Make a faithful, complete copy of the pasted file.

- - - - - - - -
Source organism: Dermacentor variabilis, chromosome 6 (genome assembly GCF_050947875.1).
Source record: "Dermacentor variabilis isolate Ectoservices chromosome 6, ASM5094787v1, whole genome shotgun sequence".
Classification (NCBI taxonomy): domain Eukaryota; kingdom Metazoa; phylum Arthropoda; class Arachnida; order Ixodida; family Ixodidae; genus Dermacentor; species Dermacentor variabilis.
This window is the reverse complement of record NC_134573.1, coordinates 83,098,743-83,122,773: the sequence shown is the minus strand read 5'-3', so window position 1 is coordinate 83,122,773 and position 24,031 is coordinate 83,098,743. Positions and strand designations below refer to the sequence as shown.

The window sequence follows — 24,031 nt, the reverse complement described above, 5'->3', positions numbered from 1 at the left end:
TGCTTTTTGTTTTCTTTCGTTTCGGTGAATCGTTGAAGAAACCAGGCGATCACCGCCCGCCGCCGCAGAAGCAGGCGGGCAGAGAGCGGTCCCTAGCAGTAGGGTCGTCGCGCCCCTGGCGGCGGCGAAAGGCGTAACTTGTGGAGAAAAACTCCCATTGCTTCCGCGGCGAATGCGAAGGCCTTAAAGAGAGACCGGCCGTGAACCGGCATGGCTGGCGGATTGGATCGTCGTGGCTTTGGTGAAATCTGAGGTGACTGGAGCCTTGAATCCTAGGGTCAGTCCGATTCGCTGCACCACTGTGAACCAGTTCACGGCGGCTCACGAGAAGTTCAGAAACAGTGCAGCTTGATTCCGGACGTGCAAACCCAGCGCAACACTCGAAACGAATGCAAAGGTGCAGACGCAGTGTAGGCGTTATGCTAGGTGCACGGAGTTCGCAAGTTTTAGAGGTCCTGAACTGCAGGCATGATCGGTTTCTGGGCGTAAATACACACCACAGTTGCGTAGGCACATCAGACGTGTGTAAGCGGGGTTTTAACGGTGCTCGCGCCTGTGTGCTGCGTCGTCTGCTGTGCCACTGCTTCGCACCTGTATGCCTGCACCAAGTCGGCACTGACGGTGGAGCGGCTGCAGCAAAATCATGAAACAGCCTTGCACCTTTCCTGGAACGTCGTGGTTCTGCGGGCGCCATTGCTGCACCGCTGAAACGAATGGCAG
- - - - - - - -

Source organism: Dermacentor variabilis, chromosome 6 (genome assembly GCF_050947875.1).
Source record: "Dermacentor variabilis isolate Ectoservices chromosome 6, ASM5094787v1, whole genome shotgun sequence".
Classification (NCBI taxonomy): domain Eukaryota; kingdom Metazoa; phylum Arthropoda; class Arachnida; order Ixodida; family Ixodidae; genus Dermacentor; species Dermacentor variabilis.
This window is the reverse complement of record NC_134573.1, coordinates 83,098,743-83,122,773: the sequence shown is the minus strand read 5'-3', so window position 1 is coordinate 83,122,773 and position 24,031 is coordinate 83,098,743. Positions and strand designations below refer to the sequence as shown.

The window sequence follows — 24,031 nt, the reverse complement described above, 5'->3', positions numbered from 1 at the left end:
TGCTTTTTGTTTTCTTTCGTTTCGGTGAATCGTTGAAGAAACCAGGCGATCACCGCCCGCCGCCGCAGAAGCAGGCGGGCAGAGAGCGGTCCCTAGCAGTAGGGTCGTCGCGCCCCTGGCGGCGGCGAAAGGCGTAACTTGTGGAGAAAAACTCCCATTGCTTCCGCGGCGAATGCGAAGGCCTTAAAGAGAGACCGGCCGTGAACCGGCATGGCTGGCGGATTGGATCGTCGTGGCTTTGGTGAAATCTGAGGTGACTGGAGCCTTGAATCCTAGGGTCAGTCCGATTCGCTGCACCACTGTGAACCAGTTCACGGCGGCTCACGAGAAGTTCAGAAACAGTGCAGCTTGATTCCGGACGTGCAAACCCAGCGCAACACTCGAAACGAATGCAAAGGTGCAGACGCAGTGTAGGCGTTATGCTAGGTGCACGGAGTTCGCAAGTTTTAGAGGTCCTGAACTGCAGGCATGATCGGTTTCTGGGCGTAAATACACACCACAGTTGCGTAGGCACATCAGACGTGTGTAAGCGGGGTTTTAACGGTGCTCGCGCCTGTGTGCTGCGTCGTCTGCTGTGCCACTGCTTCGCACCTGTATGCCTGCACCAAGTCGGCACTGACGGTGGAGCGGCTGCAGCAAAATCATGAAACAGCCTTGCACCTTTCCTGGAACGTCGTGGTTCTGCGGGCGCCATTGCTGCACCGCTGAAACGAATGGCAG